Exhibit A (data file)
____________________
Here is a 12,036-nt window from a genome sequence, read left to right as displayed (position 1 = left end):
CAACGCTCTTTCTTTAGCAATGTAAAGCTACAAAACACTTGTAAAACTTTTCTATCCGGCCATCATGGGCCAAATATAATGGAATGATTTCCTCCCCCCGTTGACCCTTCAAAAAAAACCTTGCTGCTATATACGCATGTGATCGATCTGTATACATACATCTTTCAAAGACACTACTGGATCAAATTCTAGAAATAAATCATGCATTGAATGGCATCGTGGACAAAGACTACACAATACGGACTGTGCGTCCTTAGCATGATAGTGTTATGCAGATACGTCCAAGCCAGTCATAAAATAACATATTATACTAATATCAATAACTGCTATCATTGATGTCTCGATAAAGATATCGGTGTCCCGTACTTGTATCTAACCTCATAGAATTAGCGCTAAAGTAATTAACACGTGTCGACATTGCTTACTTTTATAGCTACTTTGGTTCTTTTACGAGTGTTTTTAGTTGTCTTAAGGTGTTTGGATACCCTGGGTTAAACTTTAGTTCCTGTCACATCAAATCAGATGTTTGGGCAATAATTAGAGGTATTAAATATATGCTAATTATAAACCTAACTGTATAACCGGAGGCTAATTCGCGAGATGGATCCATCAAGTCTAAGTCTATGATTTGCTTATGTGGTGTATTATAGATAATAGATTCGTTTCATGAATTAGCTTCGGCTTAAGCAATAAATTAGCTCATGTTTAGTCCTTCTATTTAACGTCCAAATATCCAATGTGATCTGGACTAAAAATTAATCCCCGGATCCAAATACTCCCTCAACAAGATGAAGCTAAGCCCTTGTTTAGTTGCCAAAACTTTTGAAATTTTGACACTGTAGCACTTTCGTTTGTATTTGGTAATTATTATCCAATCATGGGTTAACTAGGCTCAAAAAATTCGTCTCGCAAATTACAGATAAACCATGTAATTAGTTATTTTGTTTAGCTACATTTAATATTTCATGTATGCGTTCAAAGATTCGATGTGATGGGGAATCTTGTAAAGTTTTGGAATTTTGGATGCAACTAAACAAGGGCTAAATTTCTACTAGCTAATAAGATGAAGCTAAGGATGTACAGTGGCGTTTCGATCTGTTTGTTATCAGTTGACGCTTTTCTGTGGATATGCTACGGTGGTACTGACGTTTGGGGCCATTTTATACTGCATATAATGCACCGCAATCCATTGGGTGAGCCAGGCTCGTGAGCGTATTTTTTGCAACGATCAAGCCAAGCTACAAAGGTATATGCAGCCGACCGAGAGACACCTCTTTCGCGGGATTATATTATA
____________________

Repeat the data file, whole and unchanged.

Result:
Here is a 12,036-nt window from a genome sequence, read left to right as displayed (position 1 = left end):
CAACGCTCTTTCTTTAGCAATGTAAAGCTACAAAACACTTGTAAAACTTTTCTATCCGGCCATCATGGGCCAAATATAATGGAATGATTTCCTCCCCCCGTTGACCCTTCAAAAAAAACCTTGCTGCTATATACGCATGTGATCGATCTGTATACATACATCTTTCAAAGACACTACTGGATCAAATTCTAGAAATAAATCATGCATTGAATGGCATCGTGGACAAAGACTACACAATACGGACTGTGCGTCCTTAGCATGATAGTGTTATGCAGATACGTCCAAGCCAGTCATAAAATAACATATTATACTAATATCAATAACTGCTATCATTGATGTCTCGATAAAGATATCGGTGTCCCGTACTTGTATCTAACCTCATAGAATTAGCGCTAAAGTAATTAACACGTGTCGACATTGCTTACTTTTATAGCTACTTTGGTTCTTTTACGAGTGTTTTTAGTTGTCTTAAGGTGTTTGGATACCCTGGGTTAAACTTTAGTTCCTGTCACATCAAATCAGATGTTTGGGCAATAATTAGAGGTATTAAATATATGCTAATTATAAACCTAACTGTATAACCGGAGGCTAATTCGCGAGATGGATCCATCAAGTCTAAGTCTATGATTTGCTTATGTGGTGTATTATAGATAATAGATTCGTTTCATGAATTAGCTTCGGCTTAAGCAATAAATTAGCTCATGTTTAGTCCTTCTATTTAACGTCCAAATATCCAATGTGATCTGGACTAAAAATTAATCCCCGGATCCAAATACTCCCTCAACAAGATGAAGCTAAGCCCTTGTTTAGTTGCCAAAACTTTTGAAATTTTGACACTGTAGCACTTTCGTTTGTATTTGGTAATTATTATCCAATCATGGGTTAACTAGGCTCAAAAAATTCGTCTCGCAAATTACAGATAAACCATGTAATTAGTTATTTTGTTTAGCTACATTTAATATTTCATGTATGCGTTCAAAGATTCGATGTGATGGGGAATCTTGTAAAGTTTTGGAATTTTGGATGCAACTAAACAAGGGCTAAATTTCTACTAGCTAATAAGATGAAGCTAAGGATGTACAGTGGCGTTTCGATCTGTTTGTTATCAGTTGACGCTTTTCTGTGGATATGCTACGGTGGTACTGACGTTTGGGGCCATTTTATACTGCATATAATGCACCGCAATCCATTGGGTGAGCCAGGCTCGTGAGCGTATTTTTTGCAACGATCAAGCCAAGCTACAAAGGTATATGCAGCCGACCGAGAGACACCTCTTTCGCGGGATTATATTATA